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A History of the Japanese People by F. Brinkley

IEMOCHI 1858 1866 Iesada died in 1858


THE FOURTEENTH SHOGUN, IEMOCHI (1858-1866)

Iesada died in 1858, and the reluctance of the Imperial Court to sanction the succession of Iemochi was evidenced by a long delay in the transmission of the necessary Imperial document. During that interval, the feudatories of Mito and Echizen had a memorable interview with the premier, Ii, whose life seemed at that time to hang by a thread, but who, nevertheless, advanced unflinchingly towards his goal. The three feudatories offered to compromise; in other words, they declared their willingness to subscribe the commercial convention provided that Keiki was appointed shogun; the important fact being thus established that domestic politics had taken precedence of foreign. Ii not only declined this offer, but also did not hesitate to punish the leaders of the opposition by confinement and by temporary exclusion from the Court.

FOREIGN MILITARY SCIENCE

It was during the days of the thirteenth shogun that Japan may be said to have commenced her practical study of foreign military science. Instructors were imported from Holland, and a college was established at Nagasaki. Among its graduates were several historical characters, notably Katsu Rintaro, after-wards Count Katsu, minister of Marine in the Meiji Government. A naval college (Gunkan Kyojujo) also was organized at Tsukiji, in Yedo, while at Akunoura, in Nagasaki, an iron-foundry was erected. There, the first attempt at shipbuilding on foreign lines was made, and there, also, is now situated the premier private dockyard in Japan, namely, that of the Mitsubishi Company. Already, in 1854, the Dutch Government had presented to Japan her first steamship, the Kanko Maru.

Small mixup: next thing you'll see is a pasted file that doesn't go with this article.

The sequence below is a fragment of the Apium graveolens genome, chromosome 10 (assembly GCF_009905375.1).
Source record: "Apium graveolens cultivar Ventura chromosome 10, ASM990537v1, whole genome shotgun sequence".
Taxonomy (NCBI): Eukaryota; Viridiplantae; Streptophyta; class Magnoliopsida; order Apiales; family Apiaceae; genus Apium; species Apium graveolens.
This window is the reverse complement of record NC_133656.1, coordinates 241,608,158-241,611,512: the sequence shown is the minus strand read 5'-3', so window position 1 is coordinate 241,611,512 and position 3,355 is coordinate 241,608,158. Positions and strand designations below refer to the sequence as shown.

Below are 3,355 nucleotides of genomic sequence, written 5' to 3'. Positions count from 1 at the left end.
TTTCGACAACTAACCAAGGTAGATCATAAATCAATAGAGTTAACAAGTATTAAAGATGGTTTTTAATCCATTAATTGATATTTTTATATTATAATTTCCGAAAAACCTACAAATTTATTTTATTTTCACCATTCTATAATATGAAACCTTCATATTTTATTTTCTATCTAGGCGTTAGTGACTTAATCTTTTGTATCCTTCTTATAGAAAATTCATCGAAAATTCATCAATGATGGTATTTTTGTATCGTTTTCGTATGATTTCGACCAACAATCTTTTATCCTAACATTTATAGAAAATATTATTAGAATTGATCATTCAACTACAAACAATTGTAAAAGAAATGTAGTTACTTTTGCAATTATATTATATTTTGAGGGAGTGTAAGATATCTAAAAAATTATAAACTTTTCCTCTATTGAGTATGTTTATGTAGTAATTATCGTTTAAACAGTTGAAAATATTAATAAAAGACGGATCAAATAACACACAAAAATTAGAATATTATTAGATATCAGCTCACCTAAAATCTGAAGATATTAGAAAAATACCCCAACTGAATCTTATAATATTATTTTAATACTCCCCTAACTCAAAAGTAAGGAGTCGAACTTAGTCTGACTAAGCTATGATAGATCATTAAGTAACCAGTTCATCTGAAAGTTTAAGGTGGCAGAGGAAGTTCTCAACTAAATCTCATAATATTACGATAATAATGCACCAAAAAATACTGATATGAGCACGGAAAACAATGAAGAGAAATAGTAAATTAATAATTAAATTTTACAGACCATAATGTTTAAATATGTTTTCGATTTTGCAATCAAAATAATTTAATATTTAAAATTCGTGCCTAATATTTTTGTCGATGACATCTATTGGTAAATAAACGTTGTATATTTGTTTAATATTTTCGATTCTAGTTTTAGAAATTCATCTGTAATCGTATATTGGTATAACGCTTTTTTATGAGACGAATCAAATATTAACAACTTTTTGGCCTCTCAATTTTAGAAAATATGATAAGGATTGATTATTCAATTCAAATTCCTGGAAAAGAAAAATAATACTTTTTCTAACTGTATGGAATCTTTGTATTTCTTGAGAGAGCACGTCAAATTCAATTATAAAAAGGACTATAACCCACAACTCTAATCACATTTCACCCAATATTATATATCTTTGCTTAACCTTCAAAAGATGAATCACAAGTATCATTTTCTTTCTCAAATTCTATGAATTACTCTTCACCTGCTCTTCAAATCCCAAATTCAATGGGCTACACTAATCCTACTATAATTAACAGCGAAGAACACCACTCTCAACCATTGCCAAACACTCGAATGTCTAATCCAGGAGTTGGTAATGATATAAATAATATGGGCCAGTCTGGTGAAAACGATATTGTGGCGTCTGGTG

FOREIGN REPRESENTATIVES AND THE BAKUFU

An indirect consequence of these disputes between the Throne and the Court nobles, on one side, and the Bakufu officials, on the other, was to perplex the foreign representatives who were now residing in Yedo. These representatives learned to believe that the shogun's ministers were determined either to avoid making treaties or to evade them when made. However natural this suspicion may have been, it lacked solid foundation. That is proved by a memorial which the Yedo statesmen addressed to the Throne after the negotiation of the Harris treaty. They made it quite plain that they were acting in perfect good faith, the only doubtful point in the memorial being that, after the organization of a competent army and navy, the problem of peace or war might be decided. "If peaceful relations be maintained by ratifying the treaty," they wrote, "the avaricious aliens will definitely see that there is not much wealth in the country, and thus, abandoning the idea of gain, they will approach us with friendly feelings only and ultimately will pass under our Emperor's grace. They may then be induced to make grateful offerings to his Majesty, and it will no longer be a question of trade but of tribute." Something of sinister intention seems to present itself between the lines of this document. But we have to remember that it was addressed ultimately to the Kyoto nobles, whose resentment would have been at once excited by the use of friendly or self-effacing language.

There is also on record correspondence that passed between the Bakufu premier, Ii, and certain friends of his in the Imperial capital. From these letters it appears that Yedo was advised by the far-seeing section of the Kyoto statesmen to simulate the policy of bringing aliens under Japanese influence, and of using for purposes of military and naval development the wealth that would accrue from oversea trade. In a word, the Bakufu had to disguise their policy in terms such as might placate the Kyoto conservatives, and this deception was once carried so far that an envoy sent to Kyoto from Yedo represented the shogun as hostile at heart to foreigners, though tolerating them temporarily as a matter of prudence. It cannot be wondered at that the foreign representatives found much to perplex them in these conditions, or that at the legations in Yedo, as well as among the peoples of Europe and America, an uneasy feeling grew up that Japan waited only for an opportunity to repudiate her treaty engagements.


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